Sunday, September 30, 2007
The Story of the Royal Rooters
The Royal Rooters were the original "fan club" members of the Boston Red Sox. They became legend in 1903, when they inspired the Red Sox to win the first World Series in baseball history. After losing three of the first four games in the series, the Red Sox rallied to win their next four games to win what was then a best-of-nine competition.
While many may compare The Royal Rooters to the modern day Red Sox Nation, such a comparison is superficial. The Royal Rooters were not a national or even Boston-wide phenomena. Rather, they were a small group of die-hard fans who drank together before games and cheered rowdily during them.
The hangout of the club was "Third Base", a drinking establishment so named because it was where fans would stop after games before heading home. Many consider the establishment to be the first sports bar in the Boston area. The bar's owner, Michael T. McGreevy was the leader of The Royal Rooters. He was considered to be the most vocal of the infamously vocal crew, earning him the nickname "Nuf Ced".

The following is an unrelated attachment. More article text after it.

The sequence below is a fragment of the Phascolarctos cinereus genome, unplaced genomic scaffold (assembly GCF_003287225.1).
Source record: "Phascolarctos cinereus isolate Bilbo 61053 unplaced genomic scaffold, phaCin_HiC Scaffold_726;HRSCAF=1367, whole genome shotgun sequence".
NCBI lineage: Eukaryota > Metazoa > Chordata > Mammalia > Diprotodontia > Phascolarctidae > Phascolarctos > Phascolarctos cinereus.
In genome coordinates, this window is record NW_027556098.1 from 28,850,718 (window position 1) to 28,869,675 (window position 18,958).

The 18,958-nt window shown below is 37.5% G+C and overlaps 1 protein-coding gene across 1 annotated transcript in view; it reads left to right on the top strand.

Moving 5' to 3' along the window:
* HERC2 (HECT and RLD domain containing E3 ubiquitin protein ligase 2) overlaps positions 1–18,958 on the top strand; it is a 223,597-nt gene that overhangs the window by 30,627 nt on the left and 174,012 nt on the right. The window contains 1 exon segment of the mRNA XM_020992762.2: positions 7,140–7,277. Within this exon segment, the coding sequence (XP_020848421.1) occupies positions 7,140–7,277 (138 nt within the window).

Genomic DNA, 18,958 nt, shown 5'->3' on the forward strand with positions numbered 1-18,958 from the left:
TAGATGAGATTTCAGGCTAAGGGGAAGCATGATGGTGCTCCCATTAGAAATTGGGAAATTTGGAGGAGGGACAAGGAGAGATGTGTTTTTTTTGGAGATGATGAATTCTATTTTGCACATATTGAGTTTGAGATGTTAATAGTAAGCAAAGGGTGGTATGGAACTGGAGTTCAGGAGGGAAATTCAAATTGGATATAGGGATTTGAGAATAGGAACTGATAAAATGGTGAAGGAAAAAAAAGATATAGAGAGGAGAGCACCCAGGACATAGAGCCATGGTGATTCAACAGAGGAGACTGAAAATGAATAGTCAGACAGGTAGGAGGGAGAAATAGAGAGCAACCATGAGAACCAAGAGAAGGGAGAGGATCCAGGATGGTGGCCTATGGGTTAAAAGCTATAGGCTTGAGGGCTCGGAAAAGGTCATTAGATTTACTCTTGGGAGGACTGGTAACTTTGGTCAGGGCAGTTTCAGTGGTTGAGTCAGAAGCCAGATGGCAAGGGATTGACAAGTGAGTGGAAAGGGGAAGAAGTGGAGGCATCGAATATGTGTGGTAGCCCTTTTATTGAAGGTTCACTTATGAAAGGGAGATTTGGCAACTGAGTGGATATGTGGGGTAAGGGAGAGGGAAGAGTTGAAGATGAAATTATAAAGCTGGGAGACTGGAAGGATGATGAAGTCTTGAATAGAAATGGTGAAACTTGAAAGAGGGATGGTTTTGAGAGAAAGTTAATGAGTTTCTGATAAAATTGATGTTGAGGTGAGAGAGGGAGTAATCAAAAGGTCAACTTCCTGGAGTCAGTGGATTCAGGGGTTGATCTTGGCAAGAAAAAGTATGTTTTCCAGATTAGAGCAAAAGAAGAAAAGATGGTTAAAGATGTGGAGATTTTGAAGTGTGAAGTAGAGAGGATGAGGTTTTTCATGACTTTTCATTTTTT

The Royal Rooters would sign the show tune "Tessie" in order to rally their team. The original 1902 version of the song included the lines, "Don't blame me if I ever doubt you/You know I wouldn't live without you." The song's lyrics however were often altered in ways that would taunt and upset opposing teams.
The Royal Rooters saw the first baseball dynasty of the 20th century. From 1903 to 1918, the Red Sox won five of the first 15 World Series. After the 1918 season however, the Royal Rooters disbanded. Boston wouldn't see a World Series championship for another 86 years. Ironically, that was the year that The Dropkick Murphys remade "Tessie", the theme song of The Royal Rooters.
Here in the 21st century, modern "Royal Rooters" look to will the Red Sox on to dynasty status once again. But when we can't cheer for our beloved Sox, we settle for discussing them.